AMONG others there are unfortunately two delightful and health-giving pastimes that the American people are neglecting -- walking and rowing. The facilities for walking are limitless and the equipment for its pursuit nothing beyond a will to walk. Among people that have motor and sailing boats the facilities for rowing are very close at hand -- a dinghy, oars, and again, a will to row.
There was a time when all small open boats were fined-lined jewels designed for easy rowing. During some of the pleasant years I lived at Huntington I owned such a boat. She was a tucked-in-stern lapstrake St. Lawrence River skiff; straight along her keel, firm bilged and a sweet lined little thing. Her length was 12 feet, breadth, 3 feet 9 inches, and draft, 4 inches. It was no effort to pull her along at speeds up to five miles an hour. Her thwarts, row locks, foot boards, and foot braces were perfectly spaced for the comfort of the oarsman. Her long straight keel kept the skiff on her course, the lapped planks contributed to her dryness, the position of the rowing thwart to her perfect balance, and the narrow beam to her speed and practically undisturbed wake. She is one of the two small boats I should not have sold -- the other is the sloop, Great Republic.
Like every thing else in the world there is a right and a wrong way to row and all too few of us know the right way, and, of consequence, the easy way to pull a small boat by means of the oars. I believe it is safe to say that all of us who learned the ways of small boats and the water before the avalanche of outboard motors softened our muscles knew how to row and scull. I do not remember any organized instruction in the matter. Boys simply got into a skiff and experimented, watching in the process, the finesse with which clammers, and other folks around the waterfront behaved with oars. Capt. Frank Ott, of Huntington as of Yesterday, was a joy to watch. He was a small man and always rowed a big skiff -- and how easily it moved along. His oars exactly matched the boat in which he rowed; that is, the length of the oars from the rowlocks to his hands was in correct proportion to the length from the rowlocks to the tips of the blades. And the rowlocks were placed at a convenient distance from the after edge of the rowing thwart, the thwart itself being set well below the gunwales. The correct dimensions for seat depths, oar lock locations, lengths of oars, and other matters which have to do with easy oar pulling were the intangible portions of the skill of boat builders of older times, men like Capt. Joe Tillot, Chas. G. Sammis and many another worthy now gone down the sunset road of time.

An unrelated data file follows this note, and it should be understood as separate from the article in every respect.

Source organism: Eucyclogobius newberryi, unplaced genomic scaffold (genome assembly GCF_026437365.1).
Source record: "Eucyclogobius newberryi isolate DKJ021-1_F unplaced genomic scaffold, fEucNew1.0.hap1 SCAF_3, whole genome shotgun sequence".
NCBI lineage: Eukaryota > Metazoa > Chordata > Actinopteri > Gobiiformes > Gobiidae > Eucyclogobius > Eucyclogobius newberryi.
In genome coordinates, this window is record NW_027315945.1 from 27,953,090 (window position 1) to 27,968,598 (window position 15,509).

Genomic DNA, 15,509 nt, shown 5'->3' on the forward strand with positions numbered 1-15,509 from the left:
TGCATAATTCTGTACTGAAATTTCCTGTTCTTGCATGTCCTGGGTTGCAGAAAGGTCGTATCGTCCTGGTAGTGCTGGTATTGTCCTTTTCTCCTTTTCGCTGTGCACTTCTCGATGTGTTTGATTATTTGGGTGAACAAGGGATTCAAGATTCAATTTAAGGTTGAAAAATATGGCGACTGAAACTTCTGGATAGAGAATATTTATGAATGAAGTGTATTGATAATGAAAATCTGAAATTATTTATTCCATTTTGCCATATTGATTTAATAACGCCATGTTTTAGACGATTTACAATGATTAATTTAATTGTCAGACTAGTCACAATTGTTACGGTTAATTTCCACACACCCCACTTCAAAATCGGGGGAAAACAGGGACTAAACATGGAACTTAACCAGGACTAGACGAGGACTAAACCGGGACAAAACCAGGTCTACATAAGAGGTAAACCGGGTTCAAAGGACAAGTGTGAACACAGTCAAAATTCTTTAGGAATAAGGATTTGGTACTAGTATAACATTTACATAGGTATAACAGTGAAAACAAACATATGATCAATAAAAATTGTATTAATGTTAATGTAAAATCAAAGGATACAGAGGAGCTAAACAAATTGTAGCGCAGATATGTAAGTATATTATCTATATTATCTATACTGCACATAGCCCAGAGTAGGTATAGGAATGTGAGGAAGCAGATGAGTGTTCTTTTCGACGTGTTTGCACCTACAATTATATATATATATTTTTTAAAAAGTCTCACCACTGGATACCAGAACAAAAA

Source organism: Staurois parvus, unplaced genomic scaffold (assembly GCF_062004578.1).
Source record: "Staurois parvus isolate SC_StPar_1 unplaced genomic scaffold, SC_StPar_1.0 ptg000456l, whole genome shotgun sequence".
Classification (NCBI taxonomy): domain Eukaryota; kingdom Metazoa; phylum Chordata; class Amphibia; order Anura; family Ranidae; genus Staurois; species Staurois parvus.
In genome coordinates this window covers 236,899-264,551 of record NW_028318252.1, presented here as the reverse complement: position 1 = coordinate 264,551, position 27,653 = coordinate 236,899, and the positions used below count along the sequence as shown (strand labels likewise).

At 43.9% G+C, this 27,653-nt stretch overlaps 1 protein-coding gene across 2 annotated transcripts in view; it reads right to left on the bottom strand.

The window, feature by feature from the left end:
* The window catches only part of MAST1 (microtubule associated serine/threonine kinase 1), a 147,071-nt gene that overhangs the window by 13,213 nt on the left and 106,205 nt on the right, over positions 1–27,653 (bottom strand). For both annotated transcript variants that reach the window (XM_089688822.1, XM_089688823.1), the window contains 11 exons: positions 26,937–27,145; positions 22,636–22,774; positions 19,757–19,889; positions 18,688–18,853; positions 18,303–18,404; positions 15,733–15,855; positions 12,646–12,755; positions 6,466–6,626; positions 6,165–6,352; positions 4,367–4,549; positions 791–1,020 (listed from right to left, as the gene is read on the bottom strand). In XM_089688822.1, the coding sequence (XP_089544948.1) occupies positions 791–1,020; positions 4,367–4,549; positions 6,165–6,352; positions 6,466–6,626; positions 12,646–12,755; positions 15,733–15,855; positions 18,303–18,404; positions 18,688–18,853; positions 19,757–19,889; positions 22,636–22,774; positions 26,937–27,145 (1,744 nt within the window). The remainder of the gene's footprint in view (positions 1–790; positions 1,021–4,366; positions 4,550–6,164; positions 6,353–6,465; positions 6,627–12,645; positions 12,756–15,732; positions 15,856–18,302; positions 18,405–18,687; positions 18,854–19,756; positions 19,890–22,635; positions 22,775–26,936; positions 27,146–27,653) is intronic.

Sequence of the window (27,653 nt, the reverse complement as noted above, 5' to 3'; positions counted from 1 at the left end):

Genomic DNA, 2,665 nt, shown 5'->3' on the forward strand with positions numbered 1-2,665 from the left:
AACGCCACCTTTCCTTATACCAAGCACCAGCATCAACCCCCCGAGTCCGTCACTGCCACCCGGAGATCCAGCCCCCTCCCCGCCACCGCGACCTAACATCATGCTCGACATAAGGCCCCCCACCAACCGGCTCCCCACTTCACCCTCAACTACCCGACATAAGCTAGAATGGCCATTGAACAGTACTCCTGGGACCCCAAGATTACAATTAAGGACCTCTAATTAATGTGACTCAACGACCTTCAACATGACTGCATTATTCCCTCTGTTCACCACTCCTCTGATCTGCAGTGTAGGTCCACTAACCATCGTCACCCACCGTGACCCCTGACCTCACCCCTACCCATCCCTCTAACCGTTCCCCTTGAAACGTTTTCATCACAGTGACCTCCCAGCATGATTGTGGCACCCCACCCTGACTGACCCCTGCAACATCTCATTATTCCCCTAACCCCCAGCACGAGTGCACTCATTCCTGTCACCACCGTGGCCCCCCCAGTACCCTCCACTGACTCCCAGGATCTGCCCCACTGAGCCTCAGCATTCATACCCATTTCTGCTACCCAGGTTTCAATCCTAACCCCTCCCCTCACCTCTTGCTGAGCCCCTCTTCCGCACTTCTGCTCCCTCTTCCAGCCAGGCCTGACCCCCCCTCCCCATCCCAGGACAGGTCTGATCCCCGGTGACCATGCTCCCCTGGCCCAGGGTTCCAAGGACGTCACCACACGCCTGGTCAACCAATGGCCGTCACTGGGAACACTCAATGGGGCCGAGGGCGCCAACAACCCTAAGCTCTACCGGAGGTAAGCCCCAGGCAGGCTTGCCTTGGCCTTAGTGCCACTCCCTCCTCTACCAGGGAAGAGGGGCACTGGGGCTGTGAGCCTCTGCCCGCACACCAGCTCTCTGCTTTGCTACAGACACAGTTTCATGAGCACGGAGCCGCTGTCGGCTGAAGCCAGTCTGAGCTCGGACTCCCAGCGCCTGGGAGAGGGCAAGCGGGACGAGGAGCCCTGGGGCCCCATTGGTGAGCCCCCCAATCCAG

If and when you row a boat take your time about it. Haste makes an indifferent oarsman. Do not sweep the blades of the oars in wide circles as though to clear stumps either side the boat; oars are not paddle wheels. Keep the grips close together and do not hang on to them for grim death. Do not plunge the blades deeply into the water. And before the end of each stroke begin to feather the blades, that is, draw them edgeways from the water and with the blades flat with the water surface to avoid windage, let them return for the next stroke. And on the return stroke keep the blades close to the surface; but do not trail or skim them over the surface. The latter is "fancy" rowing. An experienced oarsman pulls, not only with his back, but with his wrists, arms, legs and feet as well. And, as I mentioned before, he should not go at the pastime hammer and tongs.
And so we come to the sailing and rowing boat for beginners, Little Scout. Like the St. Lawrence River skiff I at one time owned, this latest of the family is a fine-lined lapstrake open gunwale boat. The dimensions of this one are: length over all, 15 feet 7 inches; water line length, 15 feet; breadth, 3 feet 10 inches inside sheer mouldings; and draft, with center board up, just 6 inches. The freeboard at the stem is 1 foot 11 1/4 inches, and at the stern, 1 foot 6 1/4 inches. There is a pleasing sheer and enough freeboard along the middle sections to make rowing comfortable. The keel is straight. The boat has a large rudder (a sterling advantage to any useful boat) and an adequate center board. The sail is for auxiliary purposes and modest in area; such should be the sail plan for all beginners in sail. But, unfortunately, this side of the border it is not. It has standing rigging and running rigging which can be played with, knotted, spliced, rove, hauled on, experimented with and otherwise treated as rigging might be used on a sailing ship of the deep sea -- like the rig of the Bounty's launch, if you will. No machine tools needed!
The antecedent of Little Scout was designed for the Twelfth Hamilton Sea Scout Group, The Boy Scouts Association of Canada, Hamilton, Ontario, of which A. Walter Wright is master. Canadian Sea Scouts differ from those in America. The boys are younger than our Sea Scouting young men. The tests are rowing and sailing; but the boys cannot sail until they are finished oarsmen. How different here! Their boats are kept in boat houses and must be light enough to be carried to and from the water by the boys. The scouts also take excellent care of the boats, the boat houses, equipment, and the scout property. All valuable training for boys and men. Capt. Frank Ott told me he first rowed when he was six; and I might add that my first experience with oars was when I was nine. And so it would seem to me that under organized scouting the "nippers" might well first go afloat when much less than 10 years old.
The little boat has room for six very little "nippers," one to each of the six oars; or for three more husky fellows. In both cases the coxswain commands the vessel from the stern sheets -- and away they stand off to sea! But when they sail there will be only four hardy sea-men aboard.